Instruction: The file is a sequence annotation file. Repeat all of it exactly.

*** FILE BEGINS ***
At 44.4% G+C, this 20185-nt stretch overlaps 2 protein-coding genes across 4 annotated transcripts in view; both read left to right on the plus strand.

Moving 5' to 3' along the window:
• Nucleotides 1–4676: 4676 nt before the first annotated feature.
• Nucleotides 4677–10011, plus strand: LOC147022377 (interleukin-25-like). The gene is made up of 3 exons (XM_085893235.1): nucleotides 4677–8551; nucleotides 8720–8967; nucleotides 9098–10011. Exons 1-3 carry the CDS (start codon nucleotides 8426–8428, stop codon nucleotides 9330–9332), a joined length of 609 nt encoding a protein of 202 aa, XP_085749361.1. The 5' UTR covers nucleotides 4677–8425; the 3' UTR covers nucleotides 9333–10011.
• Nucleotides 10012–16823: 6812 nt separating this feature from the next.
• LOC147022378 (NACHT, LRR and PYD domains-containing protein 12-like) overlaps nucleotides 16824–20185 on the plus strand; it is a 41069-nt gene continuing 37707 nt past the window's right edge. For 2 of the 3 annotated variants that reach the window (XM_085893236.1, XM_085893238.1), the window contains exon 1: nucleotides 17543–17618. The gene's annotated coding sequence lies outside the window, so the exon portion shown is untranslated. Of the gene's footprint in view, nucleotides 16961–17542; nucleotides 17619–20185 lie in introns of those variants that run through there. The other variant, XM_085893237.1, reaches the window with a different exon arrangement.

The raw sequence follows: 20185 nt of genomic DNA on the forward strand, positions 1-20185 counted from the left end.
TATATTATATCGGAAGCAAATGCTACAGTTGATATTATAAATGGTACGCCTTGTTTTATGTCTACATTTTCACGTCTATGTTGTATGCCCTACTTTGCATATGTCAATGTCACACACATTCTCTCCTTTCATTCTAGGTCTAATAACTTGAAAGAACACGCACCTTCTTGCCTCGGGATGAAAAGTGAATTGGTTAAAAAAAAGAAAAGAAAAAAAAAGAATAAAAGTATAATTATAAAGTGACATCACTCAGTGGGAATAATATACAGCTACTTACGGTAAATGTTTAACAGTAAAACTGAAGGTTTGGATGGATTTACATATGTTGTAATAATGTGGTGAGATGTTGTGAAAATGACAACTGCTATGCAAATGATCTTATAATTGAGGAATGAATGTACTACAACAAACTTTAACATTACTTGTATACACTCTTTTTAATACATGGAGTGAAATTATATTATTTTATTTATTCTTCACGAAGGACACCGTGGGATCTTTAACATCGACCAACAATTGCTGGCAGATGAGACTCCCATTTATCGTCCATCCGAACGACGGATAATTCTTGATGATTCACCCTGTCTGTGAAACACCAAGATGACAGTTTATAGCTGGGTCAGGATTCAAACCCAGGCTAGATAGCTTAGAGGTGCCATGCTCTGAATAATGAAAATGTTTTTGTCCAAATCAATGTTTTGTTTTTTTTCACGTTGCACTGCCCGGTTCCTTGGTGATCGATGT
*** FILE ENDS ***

At 44.4% G+C, this 20185-nt stretch overlaps 2 protein-coding genes across 4 annotated transcripts in view; both read left to right on the plus strand.

Moving 5' to 3' along the window:
• Nucleotides 1–4676: 4676 nt before the first annotated feature.
• Nucleotides 4677–10011, plus strand: LOC147022377 (interleukin-25-like). The gene is made up of 3 exons (XM_085893235.1): nucleotides 4677–8551; nucleotides 8720–8967; nucleotides 9098–10011. Exons 1-3 carry the CDS (start codon nucleotides 8426–8428, stop codon nucleotides 9330–9332), a joined length of 609 nt encoding a protein of 202 aa, XP_085749361.1. The 5' UTR covers nucleotides 4677–8425; the 3' UTR covers nucleotides 9333–10011.
• Nucleotides 10012–16823: 6812 nt separating this feature from the next.
• LOC147022378 (NACHT, LRR and PYD domains-containing protein 12-like) overlaps nucleotides 16824–20185 on the plus strand; it is a 41069-nt gene continuing 37707 nt past the window's right edge. For 2 of the 3 annotated variants that reach the window (XM_085893236.1, XM_085893238.1), the window contains exon 1: nucleotides 17543–17618. The gene's annotated coding sequence lies outside the window, so the exon portion shown is untranslated. Of the gene's footprint in view, nucleotides 16961–17542; nucleotides 17619–20185 lie in introns of those variants that run through there. The other variant, XM_085893237.1, reaches the window with a different exon arrangement.

The raw sequence follows: 20185 nt of genomic DNA on the forward strand, positions 1-20185 counted from the left end.
TATATTATATCGGAAGCAAATGCTACAGTTGATATTATAAATGGTACGCCTTGTTTTATGTCTACATTTTCACGTCTATGTTGTATGCCCTACTTTGCATATGTCAATGTCACACACATTCTCTCCTTTCATTCTAGGTCTAATAACTTGAAAGAACACGCACCTTCTTGCCTCGGGATGAAAAGTGAATTGGTTAAAAAAAAGAAAAGAAAAAAAAAGAATAAAAGTATAATTATAAAGTGACATCACTCAGTGGGAATAATATACAGCTACTTACGGTAAATGTTTAACAGTAAAACTGAAGGTTTGGATGGATTTACATATGTTGTAATAATGTGGTGAGATGTTGTGAAAATGACAACTGCTATGCAAATGATCTTATAATTGAGGAATGAATGTACTACAACAAACTTTAACATTACTTGTATACACTCTTTTTAATACATGGAGTGAAATTATATTATTTTATTTATTCTTCACGAAGGACACCGTGGGATCTTTAACATCGACCAACAATTGCTGGCAGATGAGACTCCCATTTATCGTCCATCCGAACGACGGATAATTCTTGATGATTCACCCTGTCTGTGAAACACCAAGATGACAGTTTATAGCTGGGTCAGGATTCAAACCCAGGCTAGATAGCTTAGAGGTGCCATGCTCTGAATAATGAAAATGTTTTTGTCCAAATCAATGTTTTGTTTTTTTTCACGTTGCACTGCCCGGTTCCTTGGTGATCGATGT